Mood Disorders

Zeeshan Hafiz

Depression and Media

Depression affects more than 20 million people, and that’s only in the United States. Depression is considered a serious mental health disorder, but it is relatively common. When media first began talking about depression, it has been blamed for giving inaccurate depictions about the disorder making it very difficult for those suffering to seek proper health. Recently, things are changing and media can actually be used as a positive tool for those seeking help for their depression. Depression wasn’t recognized as a disease category until the 1950s by the medical community. Popular media began giving ideas about depression as soon as it became a condition that had a name, such as what type of medication to take (tranquilizers/antidepressants) and specific causes as to why depression happens. Throughout the 1970s and 1980s, openly talking about depression and other health disorders was rare. Later on in the 1990s depression gained more media attention thanks to television and magazine ads for prescription drugs. Whether media depictions are accurate or not, they are used as a type of education for people seeking information on depression. However, people who have depression can be stereotyped by the media. For example, women in advertisements for depression look horrible, worn, and single. After they get on their depression treatment they look better and are seen with a man in the advertisements. Those characteristics are not true for all women that have depression. Majority of mental health experts are beginning to agree that depression being discussed in the media can be used as a positive tool to remove the stigma of seeking help (Stresing, 2014).

Stigmas and Myths

There are also stigmas and myths associated with mental illness and depression in particular. One myth is that mental illnesses only affect a few people. Mental illnesses are actually very common affects people of all ages, education, and income levels. Many believe mental illnesses are caused by a personal weakness. Having a mental illness is not a character flaw and those who seek and accept help are actually showing a sign of strength. Despite popular belief, people with mental illnesses do get better with the right treatment and go on to live fulfilling lives. Those who have a mental illness, like depression, can’t just pull themselves out of it because it is not caused by a personal weakness, and cannot be cured by a personal strength. Another stigma of mental illnesses is that those who have one are violent. Those who have a mental illness are no more violent than the rest of the population. Instead of being violent towards others, someone with a mental illness is more likely to harm themselves. Those are considered some stigmas and myths associated with depression and other mental health disorders (Mental Health Commission, 2010).

What are some reasons that an individual with a mood disorder may not receive the necessary treatment?

There are also reasons why an individual with a mental illness may not receive necessary treatment. There is a lot of help for mental illnesses such as hotlines, mental health resource locators, therapists, and doctors. Those with a mental illness don’t realize that by delaying getting some help, their disorder can actually get worse. One reason they don’t seek treatment is because people are afraid of mental illnesses. No one wants to admit that they have a mental health disorder, so most people just act like it isn’t there. Another reason people don’t receive necessary treatment is because they have a lack of insight on their particular disorder. Just like people are afraid of mental illnesses, they are also afraid of getting help for their mental illness. People get afraid because they have images, depicted through media, of over-medicated zombies and the thought of being forced into a hospital or mental health asylum. There are unique cases like that, but the majority of people seeking help get successful treatment. Those are considered some reasons why an individual may not want to get proper treatment for their mental illness (BipolarBurble, 2014).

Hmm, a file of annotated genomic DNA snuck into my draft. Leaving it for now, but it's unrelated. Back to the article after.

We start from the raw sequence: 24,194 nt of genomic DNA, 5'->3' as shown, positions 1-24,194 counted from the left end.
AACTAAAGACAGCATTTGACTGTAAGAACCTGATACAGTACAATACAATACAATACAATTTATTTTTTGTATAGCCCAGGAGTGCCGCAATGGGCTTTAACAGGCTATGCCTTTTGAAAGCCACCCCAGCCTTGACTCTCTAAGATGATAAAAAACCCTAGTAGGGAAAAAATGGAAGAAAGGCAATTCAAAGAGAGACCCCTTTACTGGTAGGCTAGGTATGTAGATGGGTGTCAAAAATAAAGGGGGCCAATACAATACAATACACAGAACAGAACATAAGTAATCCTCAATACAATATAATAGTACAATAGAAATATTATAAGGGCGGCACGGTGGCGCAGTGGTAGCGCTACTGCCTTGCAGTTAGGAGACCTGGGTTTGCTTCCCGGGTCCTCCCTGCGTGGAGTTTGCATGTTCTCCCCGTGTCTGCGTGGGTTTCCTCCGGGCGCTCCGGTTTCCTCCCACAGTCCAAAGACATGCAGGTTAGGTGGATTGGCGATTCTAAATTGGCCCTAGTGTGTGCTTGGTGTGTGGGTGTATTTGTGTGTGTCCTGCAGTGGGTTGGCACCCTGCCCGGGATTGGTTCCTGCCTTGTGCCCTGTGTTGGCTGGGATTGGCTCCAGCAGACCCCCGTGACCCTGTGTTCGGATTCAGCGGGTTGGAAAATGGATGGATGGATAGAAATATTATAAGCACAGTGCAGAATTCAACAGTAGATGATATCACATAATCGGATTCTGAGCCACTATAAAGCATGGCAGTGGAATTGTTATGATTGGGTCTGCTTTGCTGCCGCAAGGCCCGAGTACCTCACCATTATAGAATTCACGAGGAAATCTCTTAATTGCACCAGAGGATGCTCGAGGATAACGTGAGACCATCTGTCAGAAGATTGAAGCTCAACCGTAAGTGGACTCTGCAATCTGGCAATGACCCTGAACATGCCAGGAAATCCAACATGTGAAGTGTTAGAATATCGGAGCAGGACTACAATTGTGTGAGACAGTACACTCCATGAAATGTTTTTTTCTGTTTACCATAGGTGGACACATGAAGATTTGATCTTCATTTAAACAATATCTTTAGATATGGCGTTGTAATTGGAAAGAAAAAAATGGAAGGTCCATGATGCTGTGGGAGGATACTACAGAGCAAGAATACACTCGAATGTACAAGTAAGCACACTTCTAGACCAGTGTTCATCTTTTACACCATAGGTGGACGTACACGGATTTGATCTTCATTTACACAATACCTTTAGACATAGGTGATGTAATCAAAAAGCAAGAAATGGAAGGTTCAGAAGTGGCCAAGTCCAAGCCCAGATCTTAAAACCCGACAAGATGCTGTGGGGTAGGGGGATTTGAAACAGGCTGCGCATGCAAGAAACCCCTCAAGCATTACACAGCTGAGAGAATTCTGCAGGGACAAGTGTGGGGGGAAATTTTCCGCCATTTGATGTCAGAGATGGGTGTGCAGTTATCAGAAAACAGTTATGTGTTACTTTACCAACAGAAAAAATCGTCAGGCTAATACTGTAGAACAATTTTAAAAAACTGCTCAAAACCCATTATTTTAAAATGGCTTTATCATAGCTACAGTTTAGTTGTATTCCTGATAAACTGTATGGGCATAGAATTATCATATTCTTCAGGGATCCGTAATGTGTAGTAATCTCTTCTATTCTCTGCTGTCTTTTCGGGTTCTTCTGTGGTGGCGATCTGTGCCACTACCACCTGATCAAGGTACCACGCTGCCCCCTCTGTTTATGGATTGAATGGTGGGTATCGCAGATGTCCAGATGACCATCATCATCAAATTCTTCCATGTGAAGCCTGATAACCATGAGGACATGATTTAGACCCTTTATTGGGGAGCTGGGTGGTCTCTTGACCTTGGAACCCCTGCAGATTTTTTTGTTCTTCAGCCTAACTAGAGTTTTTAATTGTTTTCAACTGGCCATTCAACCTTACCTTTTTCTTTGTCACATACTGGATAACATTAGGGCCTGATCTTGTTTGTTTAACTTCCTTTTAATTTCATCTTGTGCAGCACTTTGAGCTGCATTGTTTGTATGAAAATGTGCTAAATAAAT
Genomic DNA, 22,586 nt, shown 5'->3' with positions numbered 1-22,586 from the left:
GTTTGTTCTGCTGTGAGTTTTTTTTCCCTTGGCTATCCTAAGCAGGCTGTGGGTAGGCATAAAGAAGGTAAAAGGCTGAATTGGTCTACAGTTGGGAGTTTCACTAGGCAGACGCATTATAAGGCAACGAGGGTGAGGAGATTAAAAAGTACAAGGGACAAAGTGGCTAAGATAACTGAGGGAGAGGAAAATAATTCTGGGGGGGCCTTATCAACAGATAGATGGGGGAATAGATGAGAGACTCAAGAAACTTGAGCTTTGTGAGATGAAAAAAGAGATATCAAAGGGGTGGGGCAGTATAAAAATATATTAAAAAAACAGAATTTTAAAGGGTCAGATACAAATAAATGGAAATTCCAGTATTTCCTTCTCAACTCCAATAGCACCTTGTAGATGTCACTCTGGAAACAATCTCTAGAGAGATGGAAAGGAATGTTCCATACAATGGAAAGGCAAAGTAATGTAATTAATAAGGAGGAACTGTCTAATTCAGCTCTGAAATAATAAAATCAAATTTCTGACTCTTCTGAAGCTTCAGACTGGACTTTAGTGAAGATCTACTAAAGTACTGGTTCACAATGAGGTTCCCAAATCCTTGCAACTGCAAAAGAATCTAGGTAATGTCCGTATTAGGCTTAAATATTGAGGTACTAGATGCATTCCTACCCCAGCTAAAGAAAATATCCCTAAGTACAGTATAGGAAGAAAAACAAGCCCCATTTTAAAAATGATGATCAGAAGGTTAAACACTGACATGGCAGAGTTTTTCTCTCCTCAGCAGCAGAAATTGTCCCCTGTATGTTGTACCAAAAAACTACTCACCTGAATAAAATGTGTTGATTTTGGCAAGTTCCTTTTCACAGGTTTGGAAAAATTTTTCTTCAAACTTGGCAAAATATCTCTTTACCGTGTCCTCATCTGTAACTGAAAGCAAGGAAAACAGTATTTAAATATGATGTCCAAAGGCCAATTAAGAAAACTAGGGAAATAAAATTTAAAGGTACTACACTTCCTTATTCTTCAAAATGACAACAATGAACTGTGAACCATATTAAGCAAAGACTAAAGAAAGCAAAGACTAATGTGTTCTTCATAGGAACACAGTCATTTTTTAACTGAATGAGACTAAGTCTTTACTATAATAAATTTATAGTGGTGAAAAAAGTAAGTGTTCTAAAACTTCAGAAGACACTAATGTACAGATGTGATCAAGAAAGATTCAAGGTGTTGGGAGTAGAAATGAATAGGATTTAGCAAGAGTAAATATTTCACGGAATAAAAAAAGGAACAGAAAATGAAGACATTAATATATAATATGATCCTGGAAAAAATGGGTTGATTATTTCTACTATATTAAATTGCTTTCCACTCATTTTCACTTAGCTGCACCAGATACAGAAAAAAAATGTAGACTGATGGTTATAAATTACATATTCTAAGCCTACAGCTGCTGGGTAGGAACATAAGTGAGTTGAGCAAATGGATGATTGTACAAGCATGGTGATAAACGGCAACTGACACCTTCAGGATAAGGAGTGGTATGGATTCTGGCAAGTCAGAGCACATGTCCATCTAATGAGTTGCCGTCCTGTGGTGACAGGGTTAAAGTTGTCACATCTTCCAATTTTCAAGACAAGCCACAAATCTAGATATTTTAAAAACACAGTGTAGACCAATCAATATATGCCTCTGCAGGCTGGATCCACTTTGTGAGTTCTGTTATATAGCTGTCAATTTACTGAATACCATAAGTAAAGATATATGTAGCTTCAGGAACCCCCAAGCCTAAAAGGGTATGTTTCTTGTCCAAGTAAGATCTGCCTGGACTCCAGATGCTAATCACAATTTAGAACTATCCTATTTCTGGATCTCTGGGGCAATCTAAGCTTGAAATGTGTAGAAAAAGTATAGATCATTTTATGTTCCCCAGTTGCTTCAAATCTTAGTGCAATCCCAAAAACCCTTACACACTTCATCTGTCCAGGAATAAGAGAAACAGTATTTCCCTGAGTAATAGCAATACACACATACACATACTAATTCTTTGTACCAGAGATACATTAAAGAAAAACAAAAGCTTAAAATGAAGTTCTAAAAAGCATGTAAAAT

Gender and Cultural Differences

Gender and cultural differences also play a role in mental health illnesses. Women are more likely to be diagnosed with depression than men, but they respond better to medication used to treat the disorder. Factors such as social support, economic status, and cultural expectations also have an impact on an individual’s likeliness to get depressed (APP, 2014). Different cultures have their own views on what is normal and what is abnormal. This makes the conception of mental health disorders get “tied into whether or not members of a culture will seek help, what kind of help these individuals will seek and from whom” (Hall, 2014).

If someone suspects that they or someone they know has symptoms of depression, what should they do?

If someone suspects that they or someone they know has symptoms of depression they should first get support from their loved ones. Getting support can help lift depression and keep it away. After getting support that person should work on challenging negative thinking. By replacing negative thoughts with positive ones, a person with depression can have a more optimistic mindset. It is also important for that depressed person to take care of themselves. This can include having a healthy diet, getting good sleep, and scheduling fun activities to keep your mind occupied. Exercise is also very important when it comes to depression. Having a regular exercise program can be just as effective as using an antidepressant medication. If the depression starts getting worse the individual can look to seek more help. This doesn’t make the person weak, but there are cases where depression makes a person feel lost but it can get better (Helpguide, 2014)!